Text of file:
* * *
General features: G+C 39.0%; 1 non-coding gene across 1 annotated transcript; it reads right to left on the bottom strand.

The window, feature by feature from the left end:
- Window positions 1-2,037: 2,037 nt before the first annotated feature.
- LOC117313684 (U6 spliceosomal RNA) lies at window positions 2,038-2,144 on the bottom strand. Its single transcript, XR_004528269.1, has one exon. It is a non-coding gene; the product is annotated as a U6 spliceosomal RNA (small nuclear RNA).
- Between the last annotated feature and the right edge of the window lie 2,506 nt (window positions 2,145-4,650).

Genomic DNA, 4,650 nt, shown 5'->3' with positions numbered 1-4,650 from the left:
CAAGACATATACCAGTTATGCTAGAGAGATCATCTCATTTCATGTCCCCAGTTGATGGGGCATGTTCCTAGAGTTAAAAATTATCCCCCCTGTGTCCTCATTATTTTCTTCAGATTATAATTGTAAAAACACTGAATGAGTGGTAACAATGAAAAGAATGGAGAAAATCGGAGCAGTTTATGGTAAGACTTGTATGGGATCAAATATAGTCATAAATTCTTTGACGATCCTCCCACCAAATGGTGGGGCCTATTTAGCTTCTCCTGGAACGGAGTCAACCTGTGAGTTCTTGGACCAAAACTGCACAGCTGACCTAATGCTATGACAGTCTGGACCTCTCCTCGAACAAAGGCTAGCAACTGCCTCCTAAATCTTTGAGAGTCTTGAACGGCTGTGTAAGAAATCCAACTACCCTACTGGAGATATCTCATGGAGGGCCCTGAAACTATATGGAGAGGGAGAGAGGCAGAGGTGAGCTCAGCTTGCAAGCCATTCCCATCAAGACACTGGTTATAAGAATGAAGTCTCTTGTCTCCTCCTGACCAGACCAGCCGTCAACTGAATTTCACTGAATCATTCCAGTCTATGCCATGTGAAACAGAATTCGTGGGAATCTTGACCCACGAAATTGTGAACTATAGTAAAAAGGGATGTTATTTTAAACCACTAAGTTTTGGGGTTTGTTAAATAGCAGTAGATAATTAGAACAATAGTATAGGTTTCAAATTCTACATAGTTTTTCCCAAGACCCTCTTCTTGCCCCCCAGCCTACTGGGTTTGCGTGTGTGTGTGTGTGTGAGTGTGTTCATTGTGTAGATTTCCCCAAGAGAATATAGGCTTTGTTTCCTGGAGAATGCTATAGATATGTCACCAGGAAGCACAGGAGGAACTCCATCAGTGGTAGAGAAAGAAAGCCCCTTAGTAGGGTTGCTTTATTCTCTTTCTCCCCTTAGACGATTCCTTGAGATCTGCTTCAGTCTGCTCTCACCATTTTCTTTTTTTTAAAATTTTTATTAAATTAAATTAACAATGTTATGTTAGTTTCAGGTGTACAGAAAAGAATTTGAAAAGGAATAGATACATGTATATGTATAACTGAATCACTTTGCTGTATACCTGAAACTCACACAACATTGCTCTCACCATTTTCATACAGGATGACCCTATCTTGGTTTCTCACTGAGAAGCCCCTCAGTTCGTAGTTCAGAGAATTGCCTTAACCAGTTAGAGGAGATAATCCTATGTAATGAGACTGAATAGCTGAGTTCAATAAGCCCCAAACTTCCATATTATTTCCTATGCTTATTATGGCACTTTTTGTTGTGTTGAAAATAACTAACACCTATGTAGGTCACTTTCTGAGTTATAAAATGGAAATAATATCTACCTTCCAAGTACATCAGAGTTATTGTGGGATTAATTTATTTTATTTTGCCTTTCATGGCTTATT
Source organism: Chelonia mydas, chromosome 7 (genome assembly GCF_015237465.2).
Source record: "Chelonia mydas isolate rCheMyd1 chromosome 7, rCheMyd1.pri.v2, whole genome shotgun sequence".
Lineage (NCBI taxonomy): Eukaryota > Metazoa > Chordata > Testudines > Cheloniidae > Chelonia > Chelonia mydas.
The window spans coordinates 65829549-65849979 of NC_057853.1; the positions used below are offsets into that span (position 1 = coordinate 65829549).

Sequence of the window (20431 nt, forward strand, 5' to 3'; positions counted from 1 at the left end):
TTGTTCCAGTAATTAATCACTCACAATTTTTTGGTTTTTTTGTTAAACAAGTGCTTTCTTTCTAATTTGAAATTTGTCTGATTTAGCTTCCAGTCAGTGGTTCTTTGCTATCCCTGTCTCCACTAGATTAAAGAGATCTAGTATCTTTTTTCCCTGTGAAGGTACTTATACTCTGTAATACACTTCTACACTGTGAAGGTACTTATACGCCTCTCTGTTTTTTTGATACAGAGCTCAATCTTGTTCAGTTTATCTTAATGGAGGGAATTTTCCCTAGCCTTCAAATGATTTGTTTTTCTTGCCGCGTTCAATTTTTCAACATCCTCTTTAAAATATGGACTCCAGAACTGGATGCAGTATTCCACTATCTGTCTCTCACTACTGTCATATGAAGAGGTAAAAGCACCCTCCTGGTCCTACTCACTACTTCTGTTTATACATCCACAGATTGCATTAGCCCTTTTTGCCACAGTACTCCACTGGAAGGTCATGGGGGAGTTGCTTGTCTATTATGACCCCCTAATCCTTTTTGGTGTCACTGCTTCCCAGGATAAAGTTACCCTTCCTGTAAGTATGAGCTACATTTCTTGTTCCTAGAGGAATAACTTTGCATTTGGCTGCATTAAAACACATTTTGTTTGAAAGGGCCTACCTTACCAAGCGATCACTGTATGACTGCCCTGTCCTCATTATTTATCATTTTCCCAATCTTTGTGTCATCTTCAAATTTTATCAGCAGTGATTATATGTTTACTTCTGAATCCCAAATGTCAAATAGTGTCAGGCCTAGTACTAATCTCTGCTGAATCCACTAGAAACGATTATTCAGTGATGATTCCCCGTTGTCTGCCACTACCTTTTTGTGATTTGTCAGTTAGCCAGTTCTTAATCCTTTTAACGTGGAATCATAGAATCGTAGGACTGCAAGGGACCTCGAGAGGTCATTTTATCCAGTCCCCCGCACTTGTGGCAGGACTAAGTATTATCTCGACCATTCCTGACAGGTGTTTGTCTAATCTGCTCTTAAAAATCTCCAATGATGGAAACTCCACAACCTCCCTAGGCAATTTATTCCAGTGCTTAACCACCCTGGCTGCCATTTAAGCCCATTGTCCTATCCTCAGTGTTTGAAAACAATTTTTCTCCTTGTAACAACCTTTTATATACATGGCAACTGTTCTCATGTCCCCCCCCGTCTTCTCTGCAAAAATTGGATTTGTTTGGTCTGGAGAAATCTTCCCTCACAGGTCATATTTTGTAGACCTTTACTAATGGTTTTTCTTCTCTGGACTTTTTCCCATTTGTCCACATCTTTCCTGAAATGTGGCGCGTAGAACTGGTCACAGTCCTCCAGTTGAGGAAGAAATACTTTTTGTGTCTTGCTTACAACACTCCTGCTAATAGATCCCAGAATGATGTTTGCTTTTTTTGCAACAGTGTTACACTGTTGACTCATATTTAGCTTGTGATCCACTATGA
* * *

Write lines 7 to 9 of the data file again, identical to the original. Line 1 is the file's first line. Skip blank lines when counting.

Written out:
CAAGACATATACCAGTTATGCTAGAGAGATCATCTCATTTCATGTCCCCAGTTGATGGGGCATGTTCCTAGAGTTAAAAATTATCCCCCCTGTGTCCTCATTATTTTCTTCAGATTATAATTGTAAAAACACTGAATGAGTGGTAACAATGAAAAGAATGGAGAAAATCGGAGCAGTTTATGGTAAGACTTGTATGGGATCAAATATAGTCATAAATTCTTTGACGATCCTCCCACCAAATGGTGGGGCCTATTTAGCTTCTCCTGGAACGGAGTCAACCTGTGAGTTCTTGGACCAAAACTGCACAGCTGACCTAATGCTATGACAGTCTGGACCTCTCCTCGAACAAAGGCTAGCAACTGCCTCCTAAATCTTTGAGAGTCTTGAACGGCTGTGTAAGAAATCCAACTACCCTACTGGAGATATCTCATGGAGGGCCCTGAAACTATATGGAGAGGGAGAGAGGCAGAGGTGAGCTCAGCTTGCAAGCCATTCCCATCAAGACACTGGTTATAAGAATGAAGTCTCTTGTCTCCTCCTGACCAGACCAGCCGTCAACTGAATTTCACTGAATCATTCCAGTCTATGCCATGTGAAACAGAATTCGTGGGAATCTTGACCCACGAAATTGTGAACTATAGTAAAAAGGGATGTTATTTTAAACCACTAAGTTTTGGGGTTTGTTAAATAGCAGTAGATAATTAGAACAATAGTATAGGTTTCAAATTCTACATAGTTTTTCCCAAGACCCTCTTCTTGCCCCCCAGCCTACTGGGTTTGCGTGTGTGTGTGTGTGTGAGTGTGTTCATTGTGTAGATTTCCCCAAGAGAATATAGGCTTTGTTTCCTGGAGAATGCTATAGATATGTCACCAGGAAGCACAGGAGGAACTCCATCAGTGGTAGAGAAAGAAAGCCCCTTAGTAGGGTTGCTTTATTCTCTTTCTCCCCTTAGACGATTCCTTGAGATCTGCTTCAGTCTGCTCTCACCATTTTCTTTTTTTTAAAATTTTTATTAAATTAAATTAACAATGTTATGTTAGTTTCAGGTGTACAGAAAAGAATTTGAAAAGGAATAGATACATGTATATGTATAACTGAATCACTTTGCTGTATACCTGAAACTCACACAACATTGCTCTCACCATTTTCATACAGGATGACCCTATCTTGGTTTCTCACTGAGAAGCCCCTCAGTTCGTAGTTCAGAGAATTGCCTTAACCAGTTAGAGGAGATAATCCTATGTAATGAGACTGAATAGCTGAGTTCAATAAGCCCCAAACTTCCATATTATTTCCTATGCTTATTATGGCACTTTTTGTTGTGTTGAAAATAACTAACACCTATGTAGGTCACTTTCTGAGTTATAAAATGGAAATAATATCTACCTTCCAAGTACATCAGAGTTATTGTGGGATTAATTTATTTTATTTTGCCTTTCATGGCTTATT
Source organism: Chelonia mydas, chromosome 7 (genome assembly GCF_015237465.2).
Source record: "Chelonia mydas isolate rCheMyd1 chromosome 7, rCheMyd1.pri.v2, whole genome shotgun sequence".